On February 28, 1937, the Omega Chapter was first installed at one of the South’s great universities, the University of North Carolina at Chapel Hill. The chapter had been organized by George S. Toll under the name of Alpha Epsilon, in his brief tour as Field Secretary for Alpha Epsilon Pi. At the time of its formation, there were several competing groups on campus: Tau Epsilon Phi, Zeta Beta Tau, and Phi Alpha. Housing was difficult to obtain, but finally a small house was leased at 306 McCauley Street, some distance from the campus. The group grew slowly, and after two years, received permission to petition the national fraternity. The ceremony was held at the Carolina Inn and was attended by many.
The chapter’s housing facility was decidedly inadequate, and this, coupled with the distance from campus, resulted in a failure to pledge an adequate number of men. By the end of 1939, the Omega Chapter was on the dormant list. It might have been saved if the then Supreme Board and Trustees had been willing to gamble on a house on campus that had become available. A conservative attitude was the order of the day, and that house was purchased by another group, which exists to this day. The Omega Chapter closed its doors.
In 1947, under the leadership of Joseph Lefkowitz, and with the help of Arnold B. Hoffman, the chapter was reactivated. For the 1947-48 academic year, a house on Fetzer Lance, though inadequate, was obtained. For the 1948-49 academic year, the chapter ranked first academically, and almost half of its members were elected to Phi Beta Kappa. The campus was scoured for adequate housing, but small as it is, Chapel Hill was so tightly zoned against fraternities that there just was nothing available. The house occupied by the chapter was poorly located and inadequate. By 1951, Omega was inactive once again.
Sporadic attempts since 1951 to re-activate the chapter were unsuccessful until 2000 when Omega was re-activated with the initiation of seven new brothers. The fratnernity sprung out of the hard work of the refounding members: Matt Minchew, first chapter master, Scott Fisher, Joshua Klein, Simon Newman, Jeffrey Richek, Mike Schoen and Benjamin Silverberg. These six had a vision of a fraternity on the UNC campus that could truly embody the ideals of a greatness. What would start simply as a group of guys meeting in the Student Union quickly blossomed into a true brotherhood of college men.
Omega was officially rechartered on March 23, 2002. The ceremony was, again, held at the Carolina Inn. Supreme Master Jonathan Pierce, Supreme Scribe Ira Brody, and International Director of Chapter Services Andy Borans presented a replica of the original Omega charter to Jonathan Bowman, Phillip Brodsky, Benjamin Couch, Matthew Fishbein, Scott Fisher, Adam Geller, Jeffrey Goodstein, Craig Hoovler, Mitchell Kaye, Joshua Klein, David Krusch, Brandon Lunk, Matt Minchew, Jeffrey Richek, Zachary Rosner, Jonathan Saks, Steven Shifrin, Benjamin Silverberg, Joshua Stalford, Asher Stein, Colin Sutker, Benjamin Tosky, and Ryan Zimmerman. Or Mars, honorary brother and executive director of North Carolina Hillel, was also present.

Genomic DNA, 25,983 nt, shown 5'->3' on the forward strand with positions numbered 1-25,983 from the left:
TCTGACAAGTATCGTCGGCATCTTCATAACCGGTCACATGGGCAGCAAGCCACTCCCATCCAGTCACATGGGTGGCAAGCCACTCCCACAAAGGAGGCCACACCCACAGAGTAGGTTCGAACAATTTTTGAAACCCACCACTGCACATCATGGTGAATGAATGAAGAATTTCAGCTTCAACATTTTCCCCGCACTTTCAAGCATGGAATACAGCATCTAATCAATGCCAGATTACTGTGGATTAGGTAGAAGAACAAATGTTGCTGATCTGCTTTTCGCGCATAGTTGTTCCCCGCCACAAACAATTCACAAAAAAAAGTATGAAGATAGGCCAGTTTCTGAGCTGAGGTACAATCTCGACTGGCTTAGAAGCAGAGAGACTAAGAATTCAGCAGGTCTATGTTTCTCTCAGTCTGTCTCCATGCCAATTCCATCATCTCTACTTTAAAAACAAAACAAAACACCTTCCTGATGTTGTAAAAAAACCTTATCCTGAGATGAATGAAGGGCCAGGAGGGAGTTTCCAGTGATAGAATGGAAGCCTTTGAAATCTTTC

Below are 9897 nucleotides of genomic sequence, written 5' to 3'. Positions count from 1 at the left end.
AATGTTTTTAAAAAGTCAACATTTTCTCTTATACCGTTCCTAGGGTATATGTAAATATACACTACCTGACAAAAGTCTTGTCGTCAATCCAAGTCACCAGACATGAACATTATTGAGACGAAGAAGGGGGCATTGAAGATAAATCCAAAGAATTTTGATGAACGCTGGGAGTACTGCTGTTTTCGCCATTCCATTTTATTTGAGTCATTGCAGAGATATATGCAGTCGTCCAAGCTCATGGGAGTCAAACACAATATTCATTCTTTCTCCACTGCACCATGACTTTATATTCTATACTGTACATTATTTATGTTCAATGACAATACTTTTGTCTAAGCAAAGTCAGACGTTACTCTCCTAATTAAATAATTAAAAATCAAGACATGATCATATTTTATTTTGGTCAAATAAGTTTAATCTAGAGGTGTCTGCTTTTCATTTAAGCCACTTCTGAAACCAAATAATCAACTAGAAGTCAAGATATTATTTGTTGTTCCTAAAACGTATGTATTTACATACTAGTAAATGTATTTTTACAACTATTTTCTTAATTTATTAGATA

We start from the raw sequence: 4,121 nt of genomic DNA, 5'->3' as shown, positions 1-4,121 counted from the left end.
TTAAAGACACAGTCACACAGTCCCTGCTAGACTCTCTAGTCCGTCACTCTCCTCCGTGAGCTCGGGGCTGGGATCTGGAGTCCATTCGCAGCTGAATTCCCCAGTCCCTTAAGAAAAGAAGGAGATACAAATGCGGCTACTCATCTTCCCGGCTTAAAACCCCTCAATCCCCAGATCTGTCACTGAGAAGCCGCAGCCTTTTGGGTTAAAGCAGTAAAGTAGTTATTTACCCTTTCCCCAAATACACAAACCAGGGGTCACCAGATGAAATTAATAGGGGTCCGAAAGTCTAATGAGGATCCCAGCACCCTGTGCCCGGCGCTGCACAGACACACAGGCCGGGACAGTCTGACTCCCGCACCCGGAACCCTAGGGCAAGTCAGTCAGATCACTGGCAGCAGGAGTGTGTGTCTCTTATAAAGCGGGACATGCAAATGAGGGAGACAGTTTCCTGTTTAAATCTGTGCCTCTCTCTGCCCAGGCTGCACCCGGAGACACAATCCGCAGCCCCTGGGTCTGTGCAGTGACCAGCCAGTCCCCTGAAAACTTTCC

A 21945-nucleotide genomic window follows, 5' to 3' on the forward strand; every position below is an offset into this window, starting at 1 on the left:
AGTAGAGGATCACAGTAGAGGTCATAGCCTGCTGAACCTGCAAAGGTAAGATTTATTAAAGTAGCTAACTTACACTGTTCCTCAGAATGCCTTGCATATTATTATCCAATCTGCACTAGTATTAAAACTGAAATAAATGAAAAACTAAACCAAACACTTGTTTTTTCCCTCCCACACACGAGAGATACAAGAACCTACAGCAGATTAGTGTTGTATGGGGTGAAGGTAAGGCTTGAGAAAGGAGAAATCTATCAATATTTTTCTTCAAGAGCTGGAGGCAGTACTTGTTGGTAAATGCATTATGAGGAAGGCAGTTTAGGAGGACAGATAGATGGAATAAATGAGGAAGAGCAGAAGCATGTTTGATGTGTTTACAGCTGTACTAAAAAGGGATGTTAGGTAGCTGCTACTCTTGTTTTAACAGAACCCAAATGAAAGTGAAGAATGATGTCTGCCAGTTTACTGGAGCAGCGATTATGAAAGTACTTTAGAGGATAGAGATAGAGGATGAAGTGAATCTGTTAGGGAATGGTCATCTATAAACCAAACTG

Things started to change quickly for Omega — it’s place had been made and now was the time for growth. Only a year after receiving full recognition from the International Fraternity, Omega successfully reentered the University community. University recognition and Interfraternity Council Membership was obtained during Spring 2003. Shortly thereafter, the prominent center-house in Fraternity Court was secured for the chapter by one of the brothers. Having a physical symbol of its presence and, finally, a central meeting place aided recruitment efforts and led to a new era of pledge class sizes that were competitive or larger than most fraternities on campus. The Omega chapter endured a brief hiatus off-campus from 2008 to the Spring of 2013, yet thrived both socially and academically, and continued to grow.
With great excitement, the brothers of the Omega chapter of AEPi were proud to return to a house in Fraternity Court Fall 2013. The joint efforts of a few hard working brothers and AEPi nationals has ensured that the chapter will continue to have a stable and ideal housing situation in the future. Currently, our chapter is led by our Master, Carter Goldman. With his dedication and hard work, our fraternity’s future looks very bright indeed.